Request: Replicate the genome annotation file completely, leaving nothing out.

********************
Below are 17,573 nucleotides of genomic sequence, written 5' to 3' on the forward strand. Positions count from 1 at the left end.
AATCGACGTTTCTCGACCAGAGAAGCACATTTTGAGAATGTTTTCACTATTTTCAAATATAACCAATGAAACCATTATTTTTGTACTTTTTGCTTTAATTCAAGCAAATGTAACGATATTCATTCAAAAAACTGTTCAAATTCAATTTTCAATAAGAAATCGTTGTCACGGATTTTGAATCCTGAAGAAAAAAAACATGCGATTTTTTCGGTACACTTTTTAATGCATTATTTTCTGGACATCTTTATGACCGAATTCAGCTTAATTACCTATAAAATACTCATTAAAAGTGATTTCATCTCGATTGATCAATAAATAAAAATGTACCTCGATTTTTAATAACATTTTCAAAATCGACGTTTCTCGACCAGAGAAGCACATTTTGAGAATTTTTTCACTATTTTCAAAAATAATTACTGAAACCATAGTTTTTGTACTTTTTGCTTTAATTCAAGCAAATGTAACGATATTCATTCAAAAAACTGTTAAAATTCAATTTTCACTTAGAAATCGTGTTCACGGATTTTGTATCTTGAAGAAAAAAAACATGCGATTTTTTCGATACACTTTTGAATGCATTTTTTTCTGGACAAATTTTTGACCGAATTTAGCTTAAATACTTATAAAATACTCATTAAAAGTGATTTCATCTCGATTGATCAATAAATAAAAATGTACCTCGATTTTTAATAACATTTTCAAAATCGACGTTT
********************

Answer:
Below are 17,573 nucleotides of genomic sequence, written 5' to 3' on the forward strand. Positions count from 1 at the left end.
AATCGACGTTTCTCGACCAGAGAAGCACATTTTGAGAATGTTTTCACTATTTTCAAATATAACCAATGAAACCATTATTTTTGTACTTTTTGCTTTAATTCAAGCAAATGTAACGATATTCATTCAAAAAACTGTTCAAATTCAATTTTCAATAAGAAATCGTTGTCACGGATTTTGAATCCTGAAGAAAAAAAACATGCGATTTTTTCGGTACACTTTTTAATGCATTATTTTCTGGACATCTTTATGACCGAATTCAGCTTAATTACCTATAAAATACTCATTAAAAGTGATTTCATCTCGATTGATCAATAAATAAAAATGTACCTCGATTTTTAATAACATTTTCAAAATCGACGTTTCTCGACCAGAGAAGCACATTTTGAGAATTTTTTCACTATTTTCAAAAATAATTACTGAAACCATAGTTTTTGTACTTTTTGCTTTAATTCAAGCAAATGTAACGATATTCATTCAAAAAACTGTTAAAATTCAATTTTCACTTAGAAATCGTGTTCACGGATTTTGTATCTTGAAGAAAAAAAACATGCGATTTTTTCGATACACTTTTGAATGCATTTTTTTCTGGACAAATTTTTGACCGAATTTAGCTTAAATACTTATAAAATACTCATTAAAAGTGATTTCATCTCGATTGATCAATAAATAAAAATGTACCTCGATTTTTAATAACATTTTCAAAATCGACGTTT